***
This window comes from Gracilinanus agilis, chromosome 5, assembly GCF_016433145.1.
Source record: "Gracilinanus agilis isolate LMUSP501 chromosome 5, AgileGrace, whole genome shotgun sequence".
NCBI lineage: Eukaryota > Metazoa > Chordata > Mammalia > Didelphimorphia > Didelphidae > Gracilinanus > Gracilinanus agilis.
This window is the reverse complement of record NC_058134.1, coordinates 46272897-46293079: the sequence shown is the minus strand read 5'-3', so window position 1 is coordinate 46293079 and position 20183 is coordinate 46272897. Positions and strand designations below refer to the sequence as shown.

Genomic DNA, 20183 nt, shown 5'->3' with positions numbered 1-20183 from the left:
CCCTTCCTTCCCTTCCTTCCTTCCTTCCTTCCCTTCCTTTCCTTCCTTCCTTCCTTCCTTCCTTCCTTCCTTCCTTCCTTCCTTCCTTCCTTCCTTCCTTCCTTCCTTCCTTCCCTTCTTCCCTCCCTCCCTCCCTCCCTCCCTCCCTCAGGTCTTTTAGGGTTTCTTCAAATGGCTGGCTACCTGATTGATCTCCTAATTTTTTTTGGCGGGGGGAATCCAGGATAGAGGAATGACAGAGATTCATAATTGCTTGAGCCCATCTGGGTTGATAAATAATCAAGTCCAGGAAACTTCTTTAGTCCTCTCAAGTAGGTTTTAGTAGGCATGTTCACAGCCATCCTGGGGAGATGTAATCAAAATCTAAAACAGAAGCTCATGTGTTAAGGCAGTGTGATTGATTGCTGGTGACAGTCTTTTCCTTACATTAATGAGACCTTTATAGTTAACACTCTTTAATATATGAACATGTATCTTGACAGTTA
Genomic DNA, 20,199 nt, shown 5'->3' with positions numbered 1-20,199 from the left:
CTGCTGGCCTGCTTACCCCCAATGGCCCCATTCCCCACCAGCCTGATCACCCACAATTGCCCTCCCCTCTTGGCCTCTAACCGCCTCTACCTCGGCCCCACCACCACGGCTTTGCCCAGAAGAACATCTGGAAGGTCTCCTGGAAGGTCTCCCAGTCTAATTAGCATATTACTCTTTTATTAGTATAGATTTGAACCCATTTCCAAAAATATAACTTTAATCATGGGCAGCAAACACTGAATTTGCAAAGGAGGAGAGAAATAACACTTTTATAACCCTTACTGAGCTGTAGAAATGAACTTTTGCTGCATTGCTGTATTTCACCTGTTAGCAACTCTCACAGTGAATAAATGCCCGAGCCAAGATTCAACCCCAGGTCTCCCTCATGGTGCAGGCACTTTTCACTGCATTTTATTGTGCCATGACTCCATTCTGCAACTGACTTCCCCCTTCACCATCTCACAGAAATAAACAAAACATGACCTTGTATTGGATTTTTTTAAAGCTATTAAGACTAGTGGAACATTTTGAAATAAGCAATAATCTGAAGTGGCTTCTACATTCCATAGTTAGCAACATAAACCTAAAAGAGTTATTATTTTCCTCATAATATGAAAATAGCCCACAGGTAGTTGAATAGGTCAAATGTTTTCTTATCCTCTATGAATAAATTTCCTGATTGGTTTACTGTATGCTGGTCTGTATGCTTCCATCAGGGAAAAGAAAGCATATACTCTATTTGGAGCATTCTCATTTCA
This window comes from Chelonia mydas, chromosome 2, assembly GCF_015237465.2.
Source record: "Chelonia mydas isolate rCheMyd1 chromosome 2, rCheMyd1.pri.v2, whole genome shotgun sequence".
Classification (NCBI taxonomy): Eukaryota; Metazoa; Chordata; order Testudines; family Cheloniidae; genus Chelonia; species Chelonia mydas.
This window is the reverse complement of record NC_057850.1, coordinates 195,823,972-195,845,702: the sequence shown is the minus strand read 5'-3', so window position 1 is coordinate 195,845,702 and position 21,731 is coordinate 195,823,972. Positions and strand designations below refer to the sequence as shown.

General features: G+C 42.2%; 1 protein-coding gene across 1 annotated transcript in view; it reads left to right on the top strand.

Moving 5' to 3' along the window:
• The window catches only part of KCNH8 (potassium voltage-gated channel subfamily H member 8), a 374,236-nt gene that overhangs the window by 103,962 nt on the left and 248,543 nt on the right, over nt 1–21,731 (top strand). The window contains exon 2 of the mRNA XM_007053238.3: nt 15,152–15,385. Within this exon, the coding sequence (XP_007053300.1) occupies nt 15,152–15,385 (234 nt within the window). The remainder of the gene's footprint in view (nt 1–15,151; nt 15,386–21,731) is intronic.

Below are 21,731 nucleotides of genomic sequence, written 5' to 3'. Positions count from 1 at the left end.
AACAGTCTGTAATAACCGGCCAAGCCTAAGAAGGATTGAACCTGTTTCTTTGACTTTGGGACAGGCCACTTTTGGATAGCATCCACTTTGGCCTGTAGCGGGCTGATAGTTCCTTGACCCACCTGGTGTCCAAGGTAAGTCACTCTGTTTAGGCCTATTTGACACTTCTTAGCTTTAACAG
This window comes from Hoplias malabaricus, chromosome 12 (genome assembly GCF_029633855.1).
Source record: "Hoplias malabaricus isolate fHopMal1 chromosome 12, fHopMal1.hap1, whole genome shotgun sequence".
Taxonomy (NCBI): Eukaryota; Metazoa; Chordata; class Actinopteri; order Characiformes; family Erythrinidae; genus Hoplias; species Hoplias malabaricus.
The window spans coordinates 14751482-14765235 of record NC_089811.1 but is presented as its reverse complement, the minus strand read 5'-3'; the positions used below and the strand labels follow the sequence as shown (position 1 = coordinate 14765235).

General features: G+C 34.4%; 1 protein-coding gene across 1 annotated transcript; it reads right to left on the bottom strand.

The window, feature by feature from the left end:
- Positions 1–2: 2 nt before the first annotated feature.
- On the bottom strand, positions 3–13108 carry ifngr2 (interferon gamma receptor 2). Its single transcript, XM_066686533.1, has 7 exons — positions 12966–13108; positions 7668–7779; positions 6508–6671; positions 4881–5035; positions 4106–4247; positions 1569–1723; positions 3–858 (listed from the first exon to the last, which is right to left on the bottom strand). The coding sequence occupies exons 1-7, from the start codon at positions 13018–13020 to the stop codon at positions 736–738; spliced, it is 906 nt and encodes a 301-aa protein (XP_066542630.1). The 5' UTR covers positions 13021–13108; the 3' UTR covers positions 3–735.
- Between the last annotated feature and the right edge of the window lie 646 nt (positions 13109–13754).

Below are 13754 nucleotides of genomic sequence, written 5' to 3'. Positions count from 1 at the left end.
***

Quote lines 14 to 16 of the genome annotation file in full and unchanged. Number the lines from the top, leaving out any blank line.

Moving 5' to 3' along the window:
• The window catches only part of KCNH8 (potassium voltage-gated channel subfamily H member 8), a 374,236-nt gene that overhangs the window by 103,962 nt on the left and 248,543 nt on the right, over nt 1–21,731 (top strand). The window contains exon 2 of the mRNA XM_007053238.3: nt 15,152–15,385. Within this exon, the coding sequence (XP_007053300.1) occupies nt 15,152–15,385 (234 nt within the window). The remainder of the gene's footprint in view (nt 1–15,151; nt 15,386–21,731) is intronic.

Below are 21,731 nucleotides of genomic sequence, written 5' to 3'. Positions count from 1 at the left end.